He discusses that the point of successful New Product Development in a startup is to figure out where they are right now, confront the cold hard facts, and then design experiments to move the numbers closer to what they laid out in the business plan. To know this and act accordingly Ries recommends sticking to what he calls the 3 Learning Milestones:
- establish the baseline
- tuning the engine
- pivot (or persevere)
In establishing the baseline, you need to make sure you are setting the right metrics. One thing to be wary of are “vanity metrics”. In the web startup world these metrics might include “website visitors”, and in some cases even “registered users”. In almost every case, these metrics will lead you to focus on actions that, at best, limit your chances for success. How often does a CEO say ‘add this feature’ because a friend told him or an engineer tweaks something ‘to make it better’ yet there’s no impact on customer behavior and still this behavior gets repeated time and time again. This is the waste LEAN strives to eliminate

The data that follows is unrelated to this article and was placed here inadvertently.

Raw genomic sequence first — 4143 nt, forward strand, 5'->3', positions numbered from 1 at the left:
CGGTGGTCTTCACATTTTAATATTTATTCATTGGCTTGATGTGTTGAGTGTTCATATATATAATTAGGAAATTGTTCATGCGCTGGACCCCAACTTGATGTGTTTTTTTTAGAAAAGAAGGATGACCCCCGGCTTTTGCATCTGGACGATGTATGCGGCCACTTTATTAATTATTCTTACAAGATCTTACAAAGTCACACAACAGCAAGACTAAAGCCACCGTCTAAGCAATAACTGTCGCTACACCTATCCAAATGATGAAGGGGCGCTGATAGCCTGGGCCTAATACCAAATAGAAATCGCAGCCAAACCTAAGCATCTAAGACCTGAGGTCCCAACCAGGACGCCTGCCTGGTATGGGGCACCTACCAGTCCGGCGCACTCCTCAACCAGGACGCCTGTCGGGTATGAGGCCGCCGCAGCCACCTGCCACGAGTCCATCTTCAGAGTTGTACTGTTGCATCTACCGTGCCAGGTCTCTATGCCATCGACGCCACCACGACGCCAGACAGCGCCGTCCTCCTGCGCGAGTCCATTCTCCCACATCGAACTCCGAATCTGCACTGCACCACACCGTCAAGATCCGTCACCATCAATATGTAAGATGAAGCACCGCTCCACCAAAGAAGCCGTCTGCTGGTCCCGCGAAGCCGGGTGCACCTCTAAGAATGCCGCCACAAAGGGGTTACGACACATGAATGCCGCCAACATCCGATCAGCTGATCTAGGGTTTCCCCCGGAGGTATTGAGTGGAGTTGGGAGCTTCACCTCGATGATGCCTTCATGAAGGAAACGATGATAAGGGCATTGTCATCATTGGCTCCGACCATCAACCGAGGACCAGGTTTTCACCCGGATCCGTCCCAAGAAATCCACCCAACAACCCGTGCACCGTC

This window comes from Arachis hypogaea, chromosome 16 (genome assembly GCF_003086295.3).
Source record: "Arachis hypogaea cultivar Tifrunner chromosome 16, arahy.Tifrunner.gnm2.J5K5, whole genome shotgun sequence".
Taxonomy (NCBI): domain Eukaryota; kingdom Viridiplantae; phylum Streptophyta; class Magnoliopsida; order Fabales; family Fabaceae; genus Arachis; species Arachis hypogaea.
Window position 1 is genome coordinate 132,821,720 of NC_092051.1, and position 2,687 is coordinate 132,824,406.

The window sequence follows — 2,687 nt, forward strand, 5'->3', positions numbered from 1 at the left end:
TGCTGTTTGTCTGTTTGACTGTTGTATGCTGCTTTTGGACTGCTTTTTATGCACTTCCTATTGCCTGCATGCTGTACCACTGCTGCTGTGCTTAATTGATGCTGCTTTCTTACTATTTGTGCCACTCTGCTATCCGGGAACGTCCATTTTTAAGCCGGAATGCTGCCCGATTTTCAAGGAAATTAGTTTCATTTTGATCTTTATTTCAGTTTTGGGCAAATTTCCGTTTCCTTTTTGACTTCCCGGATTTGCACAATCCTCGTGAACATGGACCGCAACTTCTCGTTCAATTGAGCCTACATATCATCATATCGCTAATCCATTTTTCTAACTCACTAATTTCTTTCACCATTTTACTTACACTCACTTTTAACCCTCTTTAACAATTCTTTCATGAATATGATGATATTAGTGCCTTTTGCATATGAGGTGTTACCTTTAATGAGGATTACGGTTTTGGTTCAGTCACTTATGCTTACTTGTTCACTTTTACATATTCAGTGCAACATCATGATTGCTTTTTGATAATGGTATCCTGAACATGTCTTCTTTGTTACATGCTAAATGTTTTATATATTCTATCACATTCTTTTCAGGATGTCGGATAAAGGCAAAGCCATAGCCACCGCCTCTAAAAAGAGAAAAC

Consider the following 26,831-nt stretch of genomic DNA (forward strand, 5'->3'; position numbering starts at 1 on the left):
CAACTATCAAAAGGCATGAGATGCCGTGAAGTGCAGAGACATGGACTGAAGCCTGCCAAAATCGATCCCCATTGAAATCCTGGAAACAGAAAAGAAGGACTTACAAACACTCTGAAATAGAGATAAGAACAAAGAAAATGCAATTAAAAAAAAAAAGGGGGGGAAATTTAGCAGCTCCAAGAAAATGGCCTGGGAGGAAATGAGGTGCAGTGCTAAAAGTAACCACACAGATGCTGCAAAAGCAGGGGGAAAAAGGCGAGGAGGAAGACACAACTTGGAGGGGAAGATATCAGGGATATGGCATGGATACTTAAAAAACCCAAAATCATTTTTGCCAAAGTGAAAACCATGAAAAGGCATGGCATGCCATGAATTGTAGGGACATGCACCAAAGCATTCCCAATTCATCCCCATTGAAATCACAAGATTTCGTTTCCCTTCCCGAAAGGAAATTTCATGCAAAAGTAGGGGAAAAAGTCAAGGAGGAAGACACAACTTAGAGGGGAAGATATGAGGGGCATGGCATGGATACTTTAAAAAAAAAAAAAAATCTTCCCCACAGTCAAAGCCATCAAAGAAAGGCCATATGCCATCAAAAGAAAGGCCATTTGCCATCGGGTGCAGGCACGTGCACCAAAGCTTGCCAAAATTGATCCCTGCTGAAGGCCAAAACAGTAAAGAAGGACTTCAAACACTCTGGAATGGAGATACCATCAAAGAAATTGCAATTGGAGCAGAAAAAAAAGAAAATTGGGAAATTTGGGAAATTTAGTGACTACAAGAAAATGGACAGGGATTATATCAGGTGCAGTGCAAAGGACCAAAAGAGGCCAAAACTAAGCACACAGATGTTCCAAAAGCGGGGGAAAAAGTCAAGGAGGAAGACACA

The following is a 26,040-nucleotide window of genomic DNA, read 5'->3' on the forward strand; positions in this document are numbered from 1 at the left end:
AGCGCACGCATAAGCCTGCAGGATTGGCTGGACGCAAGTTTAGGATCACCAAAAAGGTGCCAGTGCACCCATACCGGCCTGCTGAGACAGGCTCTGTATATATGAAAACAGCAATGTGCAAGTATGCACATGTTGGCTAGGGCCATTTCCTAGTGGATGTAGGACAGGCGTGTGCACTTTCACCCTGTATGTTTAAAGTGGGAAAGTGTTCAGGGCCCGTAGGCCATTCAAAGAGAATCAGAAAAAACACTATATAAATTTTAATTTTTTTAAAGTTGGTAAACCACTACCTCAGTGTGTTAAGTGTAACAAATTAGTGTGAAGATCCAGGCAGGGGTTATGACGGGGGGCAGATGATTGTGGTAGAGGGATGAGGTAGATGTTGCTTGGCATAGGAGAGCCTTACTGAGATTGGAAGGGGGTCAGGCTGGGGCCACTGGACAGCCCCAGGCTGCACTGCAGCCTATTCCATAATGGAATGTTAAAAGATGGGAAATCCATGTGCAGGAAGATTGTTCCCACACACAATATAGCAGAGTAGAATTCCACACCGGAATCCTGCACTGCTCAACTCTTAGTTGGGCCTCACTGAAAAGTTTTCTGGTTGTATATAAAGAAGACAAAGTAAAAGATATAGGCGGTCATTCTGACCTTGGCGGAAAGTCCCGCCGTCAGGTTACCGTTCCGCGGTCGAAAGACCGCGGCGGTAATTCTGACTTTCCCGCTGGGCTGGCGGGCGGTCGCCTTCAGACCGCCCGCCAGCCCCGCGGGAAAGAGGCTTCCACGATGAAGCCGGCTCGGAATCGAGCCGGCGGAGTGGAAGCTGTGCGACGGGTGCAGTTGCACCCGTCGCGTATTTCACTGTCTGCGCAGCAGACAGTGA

The Three A’s
In order to prevent failure, he proposes you ensure your metrics meet the “3 A’s test”, in other words they must be
- Actionable: demonstrate a clear cause and effect relationship so that you can take definitive action in response to it.
- Accessible: be easily understood and available widely to people in the company.
- Auditable: be able to go back to the source of data to prove that the metrics were telling the true (and entire) story.
Pivot or Persevere?